Shimon Cohen – Insurance

The Secret Code

The story began when Shlomo Hazan wrote down the number of his immobilizer’s secret code on the driver’s door in his car (along with a number of other important phone numbers). One dark night, the car was stolen. When the insurance company (Bituach Yashir) heard that the “kod sodi” had been written openly on the car door, they promptly refuted the claim. In their opinion, it was as if Hazan had left the car open.

Judge David Mintz started by calling Hazan to task for negligently writing down the secret code and thereby undermining the whole idea of the immobilizer. However, to make the jump from Hazan’s negligence to saying that it was like having no immobilizer at all was going too far. The Insurance Law, (1979) states that damage caused by the negligence of the insured should have no bearing on the claim.  It is for this very reason that we buy insurance. The only exception is when someone causes damage intentionally or by gross unacceptable negligence. The judge posed three questions:
1. Was Hazan’s negligence way beyond the normal range of human negligence?
2. Was the insured aware that his action would inevitably cause the damage or theft?
3. Did the insurer prove a definite link between the insured’s action and the theft?

The judge summed up: In Hazan’s case, he left the number among other phone numbers. In other words, there was no gross negligence. Regarding the second question too, Hazan had not intended the theft to take place. Regarding the third question, Bituach Yashir themselves concurred that cars are often stolen despite the secret code. In other words, not having the code is no definite obstruction to a “dedicated” thief.

The final outcome

There was no way to prove a direct link between Hazan’s negligence, and the theft. Bituach Yashir was ordered to pay up!

Important (but often misunderstood) information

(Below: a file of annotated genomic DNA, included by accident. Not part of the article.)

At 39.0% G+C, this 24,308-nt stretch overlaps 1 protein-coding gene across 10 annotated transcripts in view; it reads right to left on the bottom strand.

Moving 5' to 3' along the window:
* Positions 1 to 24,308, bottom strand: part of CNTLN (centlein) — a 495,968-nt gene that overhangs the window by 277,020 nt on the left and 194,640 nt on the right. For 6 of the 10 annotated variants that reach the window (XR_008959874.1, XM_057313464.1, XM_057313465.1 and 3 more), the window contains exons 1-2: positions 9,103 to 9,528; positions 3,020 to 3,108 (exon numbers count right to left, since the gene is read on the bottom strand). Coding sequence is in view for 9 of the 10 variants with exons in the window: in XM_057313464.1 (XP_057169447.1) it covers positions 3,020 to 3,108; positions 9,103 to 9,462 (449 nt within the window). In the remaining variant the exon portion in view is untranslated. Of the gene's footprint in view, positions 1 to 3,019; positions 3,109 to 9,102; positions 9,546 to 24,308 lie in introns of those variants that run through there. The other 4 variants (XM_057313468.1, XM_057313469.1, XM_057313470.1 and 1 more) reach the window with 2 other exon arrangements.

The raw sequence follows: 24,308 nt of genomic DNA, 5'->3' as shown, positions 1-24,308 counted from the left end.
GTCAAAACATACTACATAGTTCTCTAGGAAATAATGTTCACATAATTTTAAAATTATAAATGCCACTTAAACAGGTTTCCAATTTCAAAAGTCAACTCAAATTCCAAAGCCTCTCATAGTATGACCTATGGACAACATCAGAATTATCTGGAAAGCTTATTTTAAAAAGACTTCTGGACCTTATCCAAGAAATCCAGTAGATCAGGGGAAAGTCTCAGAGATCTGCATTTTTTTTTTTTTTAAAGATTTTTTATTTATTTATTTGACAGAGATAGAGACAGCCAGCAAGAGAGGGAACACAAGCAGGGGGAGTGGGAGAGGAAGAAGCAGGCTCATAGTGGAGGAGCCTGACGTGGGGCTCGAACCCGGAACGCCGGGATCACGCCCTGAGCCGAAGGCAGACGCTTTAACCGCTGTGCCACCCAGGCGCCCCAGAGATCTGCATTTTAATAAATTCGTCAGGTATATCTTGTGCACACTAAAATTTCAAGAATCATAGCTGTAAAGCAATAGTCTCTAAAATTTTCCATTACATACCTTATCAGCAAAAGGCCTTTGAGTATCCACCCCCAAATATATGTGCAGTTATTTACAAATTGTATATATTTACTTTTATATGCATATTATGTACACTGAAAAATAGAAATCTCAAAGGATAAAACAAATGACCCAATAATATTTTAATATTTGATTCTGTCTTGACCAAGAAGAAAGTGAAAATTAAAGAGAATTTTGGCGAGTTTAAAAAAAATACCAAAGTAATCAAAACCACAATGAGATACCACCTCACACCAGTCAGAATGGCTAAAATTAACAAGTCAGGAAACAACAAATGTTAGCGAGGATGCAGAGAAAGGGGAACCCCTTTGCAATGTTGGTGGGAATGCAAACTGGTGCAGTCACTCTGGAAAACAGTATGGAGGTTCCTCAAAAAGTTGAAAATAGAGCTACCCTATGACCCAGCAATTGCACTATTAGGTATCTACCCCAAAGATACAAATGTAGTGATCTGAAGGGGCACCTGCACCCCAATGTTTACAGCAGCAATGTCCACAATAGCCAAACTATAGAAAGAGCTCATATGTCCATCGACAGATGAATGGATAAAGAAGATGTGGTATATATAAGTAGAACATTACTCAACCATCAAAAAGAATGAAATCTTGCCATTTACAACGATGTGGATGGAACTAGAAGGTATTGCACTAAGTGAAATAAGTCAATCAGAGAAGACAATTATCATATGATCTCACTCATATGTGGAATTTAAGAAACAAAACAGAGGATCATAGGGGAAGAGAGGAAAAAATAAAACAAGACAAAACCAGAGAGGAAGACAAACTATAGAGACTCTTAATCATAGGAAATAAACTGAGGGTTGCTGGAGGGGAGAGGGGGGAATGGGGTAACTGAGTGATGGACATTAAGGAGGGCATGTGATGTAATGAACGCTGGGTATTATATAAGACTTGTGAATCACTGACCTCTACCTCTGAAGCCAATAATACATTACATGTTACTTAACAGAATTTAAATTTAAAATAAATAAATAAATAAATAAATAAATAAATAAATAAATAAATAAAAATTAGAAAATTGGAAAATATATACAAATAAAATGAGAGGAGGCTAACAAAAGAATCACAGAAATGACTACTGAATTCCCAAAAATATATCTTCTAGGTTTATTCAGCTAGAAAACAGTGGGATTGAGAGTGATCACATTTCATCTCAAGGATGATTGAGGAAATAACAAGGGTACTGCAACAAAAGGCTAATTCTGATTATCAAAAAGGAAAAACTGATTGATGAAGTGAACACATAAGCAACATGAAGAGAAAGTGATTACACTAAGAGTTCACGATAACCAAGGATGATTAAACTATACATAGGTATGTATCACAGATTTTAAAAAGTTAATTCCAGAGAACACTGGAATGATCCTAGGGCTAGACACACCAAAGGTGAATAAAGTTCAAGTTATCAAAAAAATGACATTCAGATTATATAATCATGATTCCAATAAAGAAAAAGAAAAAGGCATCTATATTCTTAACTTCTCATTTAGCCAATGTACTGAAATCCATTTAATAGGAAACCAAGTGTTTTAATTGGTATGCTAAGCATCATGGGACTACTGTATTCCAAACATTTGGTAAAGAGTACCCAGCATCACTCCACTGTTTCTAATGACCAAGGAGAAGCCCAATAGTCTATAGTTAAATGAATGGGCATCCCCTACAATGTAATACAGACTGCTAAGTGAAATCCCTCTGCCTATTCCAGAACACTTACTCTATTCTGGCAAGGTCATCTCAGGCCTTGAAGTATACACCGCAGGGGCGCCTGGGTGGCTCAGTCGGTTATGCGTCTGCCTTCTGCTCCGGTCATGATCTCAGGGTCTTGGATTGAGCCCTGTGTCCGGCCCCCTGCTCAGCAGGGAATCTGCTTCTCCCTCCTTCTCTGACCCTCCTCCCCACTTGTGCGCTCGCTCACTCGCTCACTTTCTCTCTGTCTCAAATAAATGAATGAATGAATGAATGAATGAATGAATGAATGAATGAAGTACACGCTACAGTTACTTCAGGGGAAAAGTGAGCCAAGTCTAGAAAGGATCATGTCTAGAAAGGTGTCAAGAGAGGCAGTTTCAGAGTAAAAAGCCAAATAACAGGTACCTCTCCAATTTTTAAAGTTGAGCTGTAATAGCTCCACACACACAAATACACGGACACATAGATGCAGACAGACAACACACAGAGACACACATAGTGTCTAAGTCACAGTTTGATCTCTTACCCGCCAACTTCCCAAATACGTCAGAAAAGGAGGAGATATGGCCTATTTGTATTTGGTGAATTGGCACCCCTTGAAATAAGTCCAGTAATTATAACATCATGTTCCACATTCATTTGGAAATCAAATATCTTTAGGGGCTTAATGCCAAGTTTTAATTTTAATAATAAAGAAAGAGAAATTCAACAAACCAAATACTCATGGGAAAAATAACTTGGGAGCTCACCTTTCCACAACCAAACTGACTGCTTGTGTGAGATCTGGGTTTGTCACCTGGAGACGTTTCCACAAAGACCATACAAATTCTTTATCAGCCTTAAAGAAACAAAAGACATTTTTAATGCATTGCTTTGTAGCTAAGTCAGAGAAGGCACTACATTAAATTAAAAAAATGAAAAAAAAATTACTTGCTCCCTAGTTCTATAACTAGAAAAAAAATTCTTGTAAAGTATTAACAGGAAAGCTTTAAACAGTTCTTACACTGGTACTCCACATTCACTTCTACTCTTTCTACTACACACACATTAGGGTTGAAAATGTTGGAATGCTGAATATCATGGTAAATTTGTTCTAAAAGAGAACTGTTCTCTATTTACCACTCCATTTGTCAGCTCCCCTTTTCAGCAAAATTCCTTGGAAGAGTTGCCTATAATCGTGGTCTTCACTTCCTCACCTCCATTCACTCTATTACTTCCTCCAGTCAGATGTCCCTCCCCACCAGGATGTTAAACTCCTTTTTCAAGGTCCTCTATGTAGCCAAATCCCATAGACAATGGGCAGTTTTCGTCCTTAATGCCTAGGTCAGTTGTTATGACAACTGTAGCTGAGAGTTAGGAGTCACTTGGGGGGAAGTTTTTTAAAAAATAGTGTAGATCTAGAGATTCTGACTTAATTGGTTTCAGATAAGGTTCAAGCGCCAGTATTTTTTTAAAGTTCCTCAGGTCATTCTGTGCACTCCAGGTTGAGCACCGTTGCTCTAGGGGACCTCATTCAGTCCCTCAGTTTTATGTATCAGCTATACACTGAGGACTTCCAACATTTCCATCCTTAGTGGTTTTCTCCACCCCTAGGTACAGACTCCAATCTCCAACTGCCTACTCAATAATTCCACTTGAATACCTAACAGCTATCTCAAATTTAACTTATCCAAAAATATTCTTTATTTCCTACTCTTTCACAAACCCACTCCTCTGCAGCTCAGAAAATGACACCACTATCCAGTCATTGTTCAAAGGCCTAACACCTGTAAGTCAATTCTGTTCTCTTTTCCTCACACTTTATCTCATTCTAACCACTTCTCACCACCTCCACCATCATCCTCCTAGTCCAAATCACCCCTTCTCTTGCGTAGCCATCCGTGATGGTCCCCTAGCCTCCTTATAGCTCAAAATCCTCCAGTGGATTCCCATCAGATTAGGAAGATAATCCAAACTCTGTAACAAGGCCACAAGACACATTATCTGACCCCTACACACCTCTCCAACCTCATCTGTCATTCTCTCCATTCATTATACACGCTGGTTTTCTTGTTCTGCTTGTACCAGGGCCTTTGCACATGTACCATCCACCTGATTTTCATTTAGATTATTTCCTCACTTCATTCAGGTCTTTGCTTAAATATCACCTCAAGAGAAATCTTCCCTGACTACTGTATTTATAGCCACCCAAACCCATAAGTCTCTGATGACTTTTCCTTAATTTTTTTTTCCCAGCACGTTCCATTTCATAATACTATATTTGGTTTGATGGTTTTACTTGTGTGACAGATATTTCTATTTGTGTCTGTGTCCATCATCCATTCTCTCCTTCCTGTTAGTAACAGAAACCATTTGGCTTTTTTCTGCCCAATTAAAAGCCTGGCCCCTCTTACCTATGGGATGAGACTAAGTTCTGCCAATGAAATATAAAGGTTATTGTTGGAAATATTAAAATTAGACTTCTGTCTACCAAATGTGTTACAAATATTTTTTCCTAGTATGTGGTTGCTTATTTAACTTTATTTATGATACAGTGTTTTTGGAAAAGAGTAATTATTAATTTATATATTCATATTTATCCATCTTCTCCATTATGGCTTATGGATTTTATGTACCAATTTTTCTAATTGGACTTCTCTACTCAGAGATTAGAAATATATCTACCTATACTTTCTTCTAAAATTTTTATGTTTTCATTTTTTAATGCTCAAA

Have you ever received an insurance claims check where an amount seems to be deducted from the payment, with the mysterious words “Kinun” printed next to deduction. Translated, this means “re-instatement value”.
An example: Let’s say you pay NIS 3,000 annual premium to insure your car that is worth NIS 80,000. You have an accident, which costs NIS 10,000. The cost of the repair is covered by the insurance but now you have “used up” NIS 10,000 of the cover and therefore need to “top up” the policy. The amount that you actually pay is dependent on a) the cost of the damage and, b) how much longer the policy has to run. In other words, the two extremes are having an accident on the first or last day of the policy. On the first day you would pay maximum “kinun” because you have to ‘top up’ the policy for a full year and on the last day there, there is no “kinun” at all. When the new insurance year begins, everything starts afresh.

When do you not have to pay the Kinun?

  1. When there is a total loss – in this case you use your entire premium to pay the total cover or, when the accident happens on the last day of the policy.
  2. Bituach Hova – In claims of personal injury there is no re-instatement value.
  3. Any case where the client decides not to replace or repair the damage. For example, if you decide not to repair your old Subaru, you will be paid out minus the ma’am but without the reinstatement clause kicking in.

Insurance policies you and your family should have

1) Basic Supplementary health insurance (Overseas operations, Transplants, Medications not in the Sal Briut).

Cost (for couple + 3 or more kids):
NIS 90 per month only.

2) Basic Life Insurance

Age Coverage Male Premium per month in NIS Female Premium per month in NIS
25 1M / 3M 79.30 / 213.50 64.50 / 172.80
30 1M / 3M 74.40 / 186.20 65.20 / 170.20
35 1M / 3M 83.60 / 207 73.30 / 171.50
40 1M / 3M 114.80 / 266.20 92.70 / 194.50


Call us for details: 02-6232546 –

 Egert and Cohen Insurance

We’re here when you need us!!


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